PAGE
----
Chapman earned his bachelor's degree from the University of the South in Sewanee, Tennessee and his Doctorate of Veterinary Medicine from the University of Tennessee in 2002. He then served his internship at Texas A&M before going into the private practice.
After two years in practice, Chapman returned to Texas A&M as a resident in clinical pathology, becoming board certified and earning Diplomate status from the American College of Veterinary Pathologist (ACVP). During this time, he also earned his master's degree in veterinary pathology from Texas A&M.
Chapman is a member of the American Veterinary Medical Association (AVMA) and the American Society of Veterinary Clinical Pathology.
"Dr. Seth Chapman has a knack for microscopic cells. He has an expertise in clinical pathology, teaching students how to read and interpret bloodwork, urine samples and cellular aspirates," said John Dascanio, senior associate dean for academic and student affairs. "He will impart the core knowledge that students will use every day in their practice of veterinary medicine to diagnosis disease. He has a passion to teach students and to ensure that they personally succeed."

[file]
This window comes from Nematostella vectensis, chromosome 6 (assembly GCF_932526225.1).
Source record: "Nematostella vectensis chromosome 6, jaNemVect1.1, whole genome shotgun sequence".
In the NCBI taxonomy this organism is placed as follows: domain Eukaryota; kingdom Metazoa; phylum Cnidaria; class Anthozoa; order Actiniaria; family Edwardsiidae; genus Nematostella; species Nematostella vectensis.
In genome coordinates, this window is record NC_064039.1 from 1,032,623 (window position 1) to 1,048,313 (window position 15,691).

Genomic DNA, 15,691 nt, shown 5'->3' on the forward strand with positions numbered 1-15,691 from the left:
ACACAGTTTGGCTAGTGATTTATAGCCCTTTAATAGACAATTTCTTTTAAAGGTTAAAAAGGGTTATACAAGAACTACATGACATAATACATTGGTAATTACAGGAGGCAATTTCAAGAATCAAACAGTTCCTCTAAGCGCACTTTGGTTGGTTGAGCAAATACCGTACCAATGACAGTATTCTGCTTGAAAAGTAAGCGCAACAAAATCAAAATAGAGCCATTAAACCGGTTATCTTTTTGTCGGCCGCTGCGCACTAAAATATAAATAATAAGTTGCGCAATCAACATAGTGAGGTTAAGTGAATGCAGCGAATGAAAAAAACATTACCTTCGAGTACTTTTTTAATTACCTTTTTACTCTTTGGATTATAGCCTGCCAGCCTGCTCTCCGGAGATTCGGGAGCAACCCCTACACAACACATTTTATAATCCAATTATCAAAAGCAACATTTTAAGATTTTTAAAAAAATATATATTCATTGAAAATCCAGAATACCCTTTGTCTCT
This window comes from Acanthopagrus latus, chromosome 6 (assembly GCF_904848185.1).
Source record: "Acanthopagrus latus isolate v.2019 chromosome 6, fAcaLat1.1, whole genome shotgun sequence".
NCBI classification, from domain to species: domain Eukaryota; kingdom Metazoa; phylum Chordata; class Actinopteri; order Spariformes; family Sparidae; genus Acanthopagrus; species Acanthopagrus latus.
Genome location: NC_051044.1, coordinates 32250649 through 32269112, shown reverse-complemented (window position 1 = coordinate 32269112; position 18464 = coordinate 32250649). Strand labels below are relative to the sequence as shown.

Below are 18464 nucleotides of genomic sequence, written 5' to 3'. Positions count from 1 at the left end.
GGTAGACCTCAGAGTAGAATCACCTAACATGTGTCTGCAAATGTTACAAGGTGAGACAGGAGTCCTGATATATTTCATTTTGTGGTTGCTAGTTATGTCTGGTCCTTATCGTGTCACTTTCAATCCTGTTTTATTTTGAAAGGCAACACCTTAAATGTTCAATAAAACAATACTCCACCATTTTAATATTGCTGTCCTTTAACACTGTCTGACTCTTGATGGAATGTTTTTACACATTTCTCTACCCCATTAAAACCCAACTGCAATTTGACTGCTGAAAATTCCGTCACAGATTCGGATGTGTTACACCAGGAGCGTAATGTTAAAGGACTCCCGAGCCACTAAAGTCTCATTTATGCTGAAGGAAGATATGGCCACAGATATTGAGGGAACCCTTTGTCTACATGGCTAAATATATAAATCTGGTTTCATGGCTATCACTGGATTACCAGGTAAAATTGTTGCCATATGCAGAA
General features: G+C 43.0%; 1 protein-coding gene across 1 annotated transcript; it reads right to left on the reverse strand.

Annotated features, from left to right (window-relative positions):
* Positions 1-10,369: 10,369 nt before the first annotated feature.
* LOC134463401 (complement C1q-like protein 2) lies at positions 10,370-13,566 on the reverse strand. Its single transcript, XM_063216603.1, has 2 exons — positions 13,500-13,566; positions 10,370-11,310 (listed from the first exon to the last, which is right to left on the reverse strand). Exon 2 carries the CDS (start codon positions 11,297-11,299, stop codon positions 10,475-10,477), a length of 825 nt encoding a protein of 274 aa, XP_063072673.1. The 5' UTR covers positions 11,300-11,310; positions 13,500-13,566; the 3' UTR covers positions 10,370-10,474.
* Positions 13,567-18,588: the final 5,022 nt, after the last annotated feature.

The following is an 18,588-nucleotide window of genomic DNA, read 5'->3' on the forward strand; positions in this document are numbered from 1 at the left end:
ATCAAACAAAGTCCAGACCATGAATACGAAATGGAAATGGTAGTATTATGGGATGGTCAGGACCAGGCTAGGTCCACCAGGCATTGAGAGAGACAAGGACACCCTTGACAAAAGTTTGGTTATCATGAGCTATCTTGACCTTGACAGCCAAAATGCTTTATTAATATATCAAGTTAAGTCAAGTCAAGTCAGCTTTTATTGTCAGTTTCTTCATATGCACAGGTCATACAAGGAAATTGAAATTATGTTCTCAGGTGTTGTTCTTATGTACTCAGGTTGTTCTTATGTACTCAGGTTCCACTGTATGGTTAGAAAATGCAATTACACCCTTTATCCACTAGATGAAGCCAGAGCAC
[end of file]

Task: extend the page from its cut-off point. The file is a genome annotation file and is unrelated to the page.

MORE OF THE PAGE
Chapman becomes the 17th faculty member for the School of Veterinary Medicine:
Britt Conklin, associate dean for clinical programs
David Dutton, professor of surgery
Bethany Schilling, assistant professor of general veterinary practice
László Hunyadi, professor of medicine
Nancy Zimmerman, professor of surgery
Jerry Black, visiting professor
Howard Rodriguez-Mori, associate professor of Library and Information Sciences
Marcelo Schmidt, assistant professor of curriculum and assessment
Jason Fritzler, associate professor of microbiology
Alexandra Calle, assistant professor for microbiology
Joshua Rowe, associate professor of anatomy
Ryan Williams, associate professor of economics and public policy
Kelly Cukrowicz, professor of psychological health
Michael Josue Cruz Penn, assistant professor of anatomic pathology
Additional faculty members will be added over the summer and fall.
About the School of Veterinary Medicine
Thanks to the generosity of Amarillo and communities across Texas, and the commitment of legislators from around the state, the Texas Tech University School of Veterinary Medicine in Amarillo, established in 2018, is working to enroll its first class in the fall of 2021, pending approval by the AVMA Council on Education.
The School of Veterinary Medicine will recruit and select students with a passion to practice and succeed in rural and regional communities. Its curriculum is focused on the competencies and skills necessary for success in practices that support these communities. Texas Tech's innovative and cost-efficient model partners with the wider community of veterinary practices across the state to provide clinical, real-world experiential learning.
In June 2019, Gov. Greg Abbott signed into law the biennial state budget, which appropriated $17.35 million for the School of Veterinary Medicine in Amarillo that will go toward operational needs in order to get the school up and running. The appropriation included language directing Texas Tech to move forward in establishing the school.